jacqueline mnich 23 days ago

    Get some tin snips and trim your bloody feeler gauge , you have till the tool comes to a end and that's a few trims

  • Asa Mitchell
    Asa Mitchell 23 days ago +1

    16w and 28w 2d lamps have the same sockets they are eaither 2 pin or 4 pin but the socket is the same size

  • 28YorkshireRose12
    28YorkshireRose12 23 days ago

    This has got my interest aroused now! - I have two used SOX replacement LED lamps. Essentially, they are a direct substitution for the normal yellow SOX lamp. I asked the guy "Do you leave the control gear in situ, or do you rewire the luminaire (lantern) so as bypass the ballast and igniter?" . He said to bypass them, however, given that these are second hand, I first tried them in a normal b22 lamp socket. One lit up for a couple of minutes, then dimmed to virtually nothing. The other didn't light at all, until you gently press on several of the LEDs (definitely faulty), but I am wondering now if the first one should have been connected via the ballast, like the lamp you have dismantled here?

    On another note, or could that be "dulcet tone"? I have noticed of late that my four kittens (born in February, this year) have taken a definite liking to our Clive. They sit close to my Hi-Fi speakers with a look of contentment and ecstasy about them. As soon as the video ends, they're off to play again. . . I think Clive might secretly be a cat whisperer! 😾🐈 🐯 😹

    • laup yoccm
      laup yoccm 23 days ago

      Maybe the kittens like his whiskers too 😻

  • kilrahvp
    kilrahvp 23 days ago +1

    Or the lamp didn't actually fail but the owner stopped using it when they noticed it was half burning...

  • Martin Rygaard Lassen
    Martin Rygaard Lassen 23 days ago +1
    What do you make of this:

  • pmailkeey
    pmailkeey 23 days ago

    Why do they make these things so complicated ? Why not run 80 LEDs in series across 240V dc with a capacitor and be done with ?

  • Anders Van de Gevel
    Anders Van de Gevel 23 days ago

    @bigclivedotcom working as a projects sparky for (herp-derp) Council, I get to see the occasional interesting LED replacement lamp.
    I have a couple of Kosnic 2D 4-pin ones, which I thought cheap and nasty until I saw the plastic nastiness you dissected here xD
    One thing interesting to note with these is, as they are designed to run on 230v directly, the maintenance sparkies (using the term 'sparky' VERY loosely) tend to bung them right in and fook off.
    Now these Kosnic ones (reclaimed during refit >.>) run fine like that, but, stick the power meter (not a flickery HOPI, but one can't have everything) and you find it's sucking around 3x the rated 87mA... ooer missus, what's going on here?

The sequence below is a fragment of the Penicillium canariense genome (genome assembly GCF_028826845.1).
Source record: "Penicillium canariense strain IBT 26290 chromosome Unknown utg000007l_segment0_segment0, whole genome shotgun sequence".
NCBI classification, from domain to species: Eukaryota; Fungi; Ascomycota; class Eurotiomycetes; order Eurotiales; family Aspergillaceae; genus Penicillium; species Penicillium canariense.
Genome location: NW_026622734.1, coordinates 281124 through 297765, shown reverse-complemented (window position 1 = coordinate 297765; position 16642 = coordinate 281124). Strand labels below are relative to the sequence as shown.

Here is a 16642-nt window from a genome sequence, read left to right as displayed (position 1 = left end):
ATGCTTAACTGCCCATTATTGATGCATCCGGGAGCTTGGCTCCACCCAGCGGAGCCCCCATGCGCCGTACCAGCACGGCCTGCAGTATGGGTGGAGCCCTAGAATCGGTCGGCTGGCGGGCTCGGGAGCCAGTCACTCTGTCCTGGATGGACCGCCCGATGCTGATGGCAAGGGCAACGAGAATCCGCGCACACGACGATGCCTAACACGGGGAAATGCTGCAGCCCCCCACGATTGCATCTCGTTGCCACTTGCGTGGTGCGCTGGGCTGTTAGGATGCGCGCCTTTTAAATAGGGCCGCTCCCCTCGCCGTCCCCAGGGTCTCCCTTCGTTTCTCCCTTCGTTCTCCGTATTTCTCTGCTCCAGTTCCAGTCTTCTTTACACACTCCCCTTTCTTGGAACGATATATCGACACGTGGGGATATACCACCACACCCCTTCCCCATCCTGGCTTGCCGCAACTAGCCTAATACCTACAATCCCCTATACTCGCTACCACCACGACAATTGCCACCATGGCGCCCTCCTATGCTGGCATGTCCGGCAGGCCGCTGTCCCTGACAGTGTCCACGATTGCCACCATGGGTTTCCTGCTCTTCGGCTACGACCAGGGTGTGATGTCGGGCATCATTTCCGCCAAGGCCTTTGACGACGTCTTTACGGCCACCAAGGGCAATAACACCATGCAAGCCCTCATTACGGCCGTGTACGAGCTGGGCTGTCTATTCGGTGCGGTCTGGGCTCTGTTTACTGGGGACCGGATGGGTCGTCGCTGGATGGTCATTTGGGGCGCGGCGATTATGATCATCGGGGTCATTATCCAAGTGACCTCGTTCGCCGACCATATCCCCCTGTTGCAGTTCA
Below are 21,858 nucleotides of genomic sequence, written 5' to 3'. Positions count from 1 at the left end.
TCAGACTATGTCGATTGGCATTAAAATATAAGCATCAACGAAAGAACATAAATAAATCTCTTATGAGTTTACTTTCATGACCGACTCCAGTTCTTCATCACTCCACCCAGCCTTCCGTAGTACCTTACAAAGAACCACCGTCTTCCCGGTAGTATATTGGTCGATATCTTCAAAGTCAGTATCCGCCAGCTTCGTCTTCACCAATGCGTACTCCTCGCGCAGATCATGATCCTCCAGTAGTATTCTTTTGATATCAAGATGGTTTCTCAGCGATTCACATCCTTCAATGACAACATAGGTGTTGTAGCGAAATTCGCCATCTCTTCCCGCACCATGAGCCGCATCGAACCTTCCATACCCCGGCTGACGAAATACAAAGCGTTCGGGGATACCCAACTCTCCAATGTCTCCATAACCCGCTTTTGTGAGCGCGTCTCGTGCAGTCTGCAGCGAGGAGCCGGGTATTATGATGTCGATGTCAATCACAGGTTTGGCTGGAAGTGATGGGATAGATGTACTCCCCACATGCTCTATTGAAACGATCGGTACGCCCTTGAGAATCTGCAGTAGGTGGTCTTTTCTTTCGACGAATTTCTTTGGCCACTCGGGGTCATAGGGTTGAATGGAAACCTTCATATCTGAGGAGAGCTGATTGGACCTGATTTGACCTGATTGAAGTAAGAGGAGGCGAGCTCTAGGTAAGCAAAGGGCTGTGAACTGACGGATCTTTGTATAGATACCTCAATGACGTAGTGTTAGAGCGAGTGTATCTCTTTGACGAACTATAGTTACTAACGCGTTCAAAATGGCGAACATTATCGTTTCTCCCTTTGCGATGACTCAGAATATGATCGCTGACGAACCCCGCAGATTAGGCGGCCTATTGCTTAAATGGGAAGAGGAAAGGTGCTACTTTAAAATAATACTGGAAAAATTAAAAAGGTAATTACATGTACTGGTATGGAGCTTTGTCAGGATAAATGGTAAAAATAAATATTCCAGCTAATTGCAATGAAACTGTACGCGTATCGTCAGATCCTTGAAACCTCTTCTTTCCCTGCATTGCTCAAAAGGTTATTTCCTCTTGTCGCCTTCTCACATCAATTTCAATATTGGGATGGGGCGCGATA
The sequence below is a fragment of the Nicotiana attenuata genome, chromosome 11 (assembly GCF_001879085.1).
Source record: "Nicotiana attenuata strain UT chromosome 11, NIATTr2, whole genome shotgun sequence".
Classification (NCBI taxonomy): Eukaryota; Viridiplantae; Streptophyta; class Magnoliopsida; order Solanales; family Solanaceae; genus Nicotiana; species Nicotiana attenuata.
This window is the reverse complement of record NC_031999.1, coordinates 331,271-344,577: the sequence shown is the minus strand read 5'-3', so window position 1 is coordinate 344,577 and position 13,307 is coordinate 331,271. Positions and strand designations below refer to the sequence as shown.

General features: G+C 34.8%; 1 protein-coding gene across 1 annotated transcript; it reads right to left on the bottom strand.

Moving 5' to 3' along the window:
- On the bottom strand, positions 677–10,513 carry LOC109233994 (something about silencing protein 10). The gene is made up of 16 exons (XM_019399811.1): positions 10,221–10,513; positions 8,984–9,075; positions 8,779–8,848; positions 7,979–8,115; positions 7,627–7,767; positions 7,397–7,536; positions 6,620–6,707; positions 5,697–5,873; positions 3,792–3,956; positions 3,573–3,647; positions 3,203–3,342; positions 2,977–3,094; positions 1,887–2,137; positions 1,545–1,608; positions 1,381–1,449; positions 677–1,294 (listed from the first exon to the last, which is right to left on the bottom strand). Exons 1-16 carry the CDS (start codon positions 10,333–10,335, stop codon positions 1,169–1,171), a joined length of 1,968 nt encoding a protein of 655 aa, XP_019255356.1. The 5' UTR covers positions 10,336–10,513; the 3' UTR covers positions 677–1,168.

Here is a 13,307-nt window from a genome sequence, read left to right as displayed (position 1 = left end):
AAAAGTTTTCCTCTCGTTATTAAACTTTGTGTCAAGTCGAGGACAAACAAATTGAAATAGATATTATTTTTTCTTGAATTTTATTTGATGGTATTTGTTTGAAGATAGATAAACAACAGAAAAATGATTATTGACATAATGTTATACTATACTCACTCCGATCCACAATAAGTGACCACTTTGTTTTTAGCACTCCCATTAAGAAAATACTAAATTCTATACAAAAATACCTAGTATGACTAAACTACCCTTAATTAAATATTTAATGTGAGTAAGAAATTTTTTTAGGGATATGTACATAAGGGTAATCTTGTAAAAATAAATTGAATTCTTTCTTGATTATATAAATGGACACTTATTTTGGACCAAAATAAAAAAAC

Quite simply, the maintenance 'sparky' hasn't removed the cap from the control gear...
    I keep meaning to send you some odd bits to dissect, I'll include one of these (when I remember xD).

  • Siana Gearz
    Siana Gearz 23 days ago +1

    Would buy Clive's branded high-quality spudger.

  • Karen O
    Karen O 23 days ago

    Probe that Plastic Housing - ha ha Looks like it added some contribution to 'output'. =p

  • Tyrone Nelson
    Tyrone Nelson 23 days ago +1

    You would have thought that current limiting would have been built into the led fitting itself regardless of what fitting it went into, i don't get it.

  • ttony478
    ttony478 23 days ago +1

    Pity they didn't use a more sophisticated power supply to avoid this issue.

  • pmailkeey
    pmailkeey 23 days ago

    1:48 "Not the lamp's fault" - Oh yes it is ! If they can't be bothered to put a resistor or something to drop the current, it's the lamp design fault. I guess I have similar issue with fluo tubes - new tubes the ends go black and the tubes fail in a few days. Put old tubes in and they're absolutely fine.

    • stdorn
      stdorn 23 days ago

      @pmailkeey if that were the case the manufacturer wouldn't say don't use with higher wattage ballasts it wouldn't matter according to you. Those 1.8 ohm resistors aren't going to drop hardly anything if you take 220v fully Rectify it and filter it you can multiply the 220 by 1.414 to come up with the DC RMS voltage which would be 311v divided by 24 LEDs in series you would be running these LEDs at about 13 volts a piece they would burn out so quick you wouldn't even see them light.
      If I'm missing something here please explain what would drop the excess voltage if no ballast were used?

    • pmailkeey
      pmailkeey 23 days ago

      @stdorn No - if the power consumption is under or equal to the lower power ballast, the ballast is effectively ignored and the lamp would work wither either ballast or even none at all.

    • stdorn
      stdorn 23 days ago